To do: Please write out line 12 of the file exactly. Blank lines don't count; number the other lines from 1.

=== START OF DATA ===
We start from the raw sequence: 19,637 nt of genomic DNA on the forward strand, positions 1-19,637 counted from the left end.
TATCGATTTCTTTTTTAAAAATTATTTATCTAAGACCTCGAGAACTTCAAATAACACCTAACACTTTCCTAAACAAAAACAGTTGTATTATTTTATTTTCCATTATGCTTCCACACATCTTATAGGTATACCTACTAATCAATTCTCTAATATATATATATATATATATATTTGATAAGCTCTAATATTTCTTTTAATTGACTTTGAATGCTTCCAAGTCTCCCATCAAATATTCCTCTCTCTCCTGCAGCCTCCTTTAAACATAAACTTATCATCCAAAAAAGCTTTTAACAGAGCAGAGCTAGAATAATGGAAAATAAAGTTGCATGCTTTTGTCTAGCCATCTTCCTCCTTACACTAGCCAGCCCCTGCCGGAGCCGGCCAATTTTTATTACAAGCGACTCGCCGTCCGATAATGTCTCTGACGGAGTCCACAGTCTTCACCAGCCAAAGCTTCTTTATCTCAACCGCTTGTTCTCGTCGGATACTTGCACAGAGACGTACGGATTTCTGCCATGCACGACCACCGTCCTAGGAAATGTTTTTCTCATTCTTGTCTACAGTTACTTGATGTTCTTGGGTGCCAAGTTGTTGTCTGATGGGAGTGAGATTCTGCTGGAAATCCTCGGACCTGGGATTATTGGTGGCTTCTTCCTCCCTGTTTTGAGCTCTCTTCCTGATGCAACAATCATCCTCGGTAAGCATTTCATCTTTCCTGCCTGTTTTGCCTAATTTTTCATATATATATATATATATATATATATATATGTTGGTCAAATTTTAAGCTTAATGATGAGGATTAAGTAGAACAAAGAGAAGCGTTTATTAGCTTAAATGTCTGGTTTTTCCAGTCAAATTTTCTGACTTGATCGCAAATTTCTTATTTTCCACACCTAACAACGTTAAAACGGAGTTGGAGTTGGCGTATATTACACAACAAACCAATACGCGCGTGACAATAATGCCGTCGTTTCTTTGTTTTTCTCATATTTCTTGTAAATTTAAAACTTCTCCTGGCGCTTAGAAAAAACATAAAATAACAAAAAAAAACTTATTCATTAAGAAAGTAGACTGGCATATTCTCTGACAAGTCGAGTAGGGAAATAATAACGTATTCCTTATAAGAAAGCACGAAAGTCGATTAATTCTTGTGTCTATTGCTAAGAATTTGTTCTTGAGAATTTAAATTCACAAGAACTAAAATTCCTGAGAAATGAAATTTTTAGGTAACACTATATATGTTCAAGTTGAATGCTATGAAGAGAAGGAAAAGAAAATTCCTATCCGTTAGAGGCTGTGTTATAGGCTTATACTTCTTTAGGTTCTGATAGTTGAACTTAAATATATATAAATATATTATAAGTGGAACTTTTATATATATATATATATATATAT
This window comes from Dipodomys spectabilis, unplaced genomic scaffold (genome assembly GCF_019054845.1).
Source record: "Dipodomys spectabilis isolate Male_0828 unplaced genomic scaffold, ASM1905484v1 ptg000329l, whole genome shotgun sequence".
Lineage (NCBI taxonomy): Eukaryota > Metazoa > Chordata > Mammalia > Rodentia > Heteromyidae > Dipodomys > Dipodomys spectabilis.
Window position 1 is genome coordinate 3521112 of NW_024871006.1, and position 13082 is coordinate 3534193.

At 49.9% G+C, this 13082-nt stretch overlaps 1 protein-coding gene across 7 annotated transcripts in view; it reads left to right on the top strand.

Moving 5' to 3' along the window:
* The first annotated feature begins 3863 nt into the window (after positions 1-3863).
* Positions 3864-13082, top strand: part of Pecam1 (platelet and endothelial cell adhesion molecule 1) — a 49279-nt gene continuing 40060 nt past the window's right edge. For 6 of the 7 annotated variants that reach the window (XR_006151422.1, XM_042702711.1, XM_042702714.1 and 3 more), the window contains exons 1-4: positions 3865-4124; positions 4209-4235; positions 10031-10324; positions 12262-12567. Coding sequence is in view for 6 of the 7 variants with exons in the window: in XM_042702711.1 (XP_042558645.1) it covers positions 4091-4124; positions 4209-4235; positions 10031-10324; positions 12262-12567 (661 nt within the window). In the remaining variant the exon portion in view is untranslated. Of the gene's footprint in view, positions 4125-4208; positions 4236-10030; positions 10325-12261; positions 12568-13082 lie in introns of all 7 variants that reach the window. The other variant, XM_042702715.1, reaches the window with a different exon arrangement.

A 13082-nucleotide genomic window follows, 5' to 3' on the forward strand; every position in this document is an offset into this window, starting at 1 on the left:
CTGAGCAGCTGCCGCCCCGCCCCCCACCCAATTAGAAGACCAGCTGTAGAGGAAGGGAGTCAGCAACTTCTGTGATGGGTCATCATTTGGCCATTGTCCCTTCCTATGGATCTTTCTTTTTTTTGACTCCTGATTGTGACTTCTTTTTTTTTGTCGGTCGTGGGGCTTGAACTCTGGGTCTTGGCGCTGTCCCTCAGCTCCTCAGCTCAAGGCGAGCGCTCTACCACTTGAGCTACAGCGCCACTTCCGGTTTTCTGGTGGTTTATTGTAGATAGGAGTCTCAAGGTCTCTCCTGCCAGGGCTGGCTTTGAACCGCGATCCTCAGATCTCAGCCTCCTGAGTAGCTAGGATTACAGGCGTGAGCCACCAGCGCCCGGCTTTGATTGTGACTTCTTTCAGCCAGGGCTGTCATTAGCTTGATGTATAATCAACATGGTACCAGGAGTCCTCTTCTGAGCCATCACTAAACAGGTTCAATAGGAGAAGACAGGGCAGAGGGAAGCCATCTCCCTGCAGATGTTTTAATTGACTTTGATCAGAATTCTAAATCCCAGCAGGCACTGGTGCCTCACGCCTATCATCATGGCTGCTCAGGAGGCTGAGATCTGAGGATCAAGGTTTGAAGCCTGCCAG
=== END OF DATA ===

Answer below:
CTGAGCAGCTGCCGCCCCGCCCCCCACCCAATTAGAAGACCAGCTGTAGAGGAAGGGAGTCAGCAACTTCTGTGATGGGTCATCATTTGGCCATTGTCCCTTCCTATGGATCTTTCTTTTTTTTGACTCCTGATTGTGACTTCTTTTTTTTTGTCGGTCGTGGGGCTTGAACTCTGGGTCTTGGCGCTGTCCCTCAGCTCCTCAGCTCAAGGCGAGCGCTCTACCACTTGAGCTACAGCGCCACTTCCGGTTTTCTGGTGGTTTATTGTAGATAGGAGTCTCAAGGTCTCTCCTGCCAGGGCTGGCTTTGAACCGCGATCCTCAGATCTCAGCCTCCTGAGTAGCTAGGATTACAGGCGTGAGCCACCAGCGCCCGGCTTTGATTGTGACTTCTTTCAGCCAGGGCTGTCATTAGCTTGATGTATAATCAACATGGTACCAGGAGTCCTCTTCTGAGCCATCACTAAACAGGTTCAATAGGAGAAGACAGGGCAGAGGGAAGCCATCTCCCTGCAGATGTTTTAATTGACTTTGATCAGAATTCTAAATCCCAGCAGGCACTGGTGCCTCACGCCTATCATCATGGCTGCTCAGGAGGCTGAGATCTGAGGATCAAGGTTTGAAGCCTGCCAG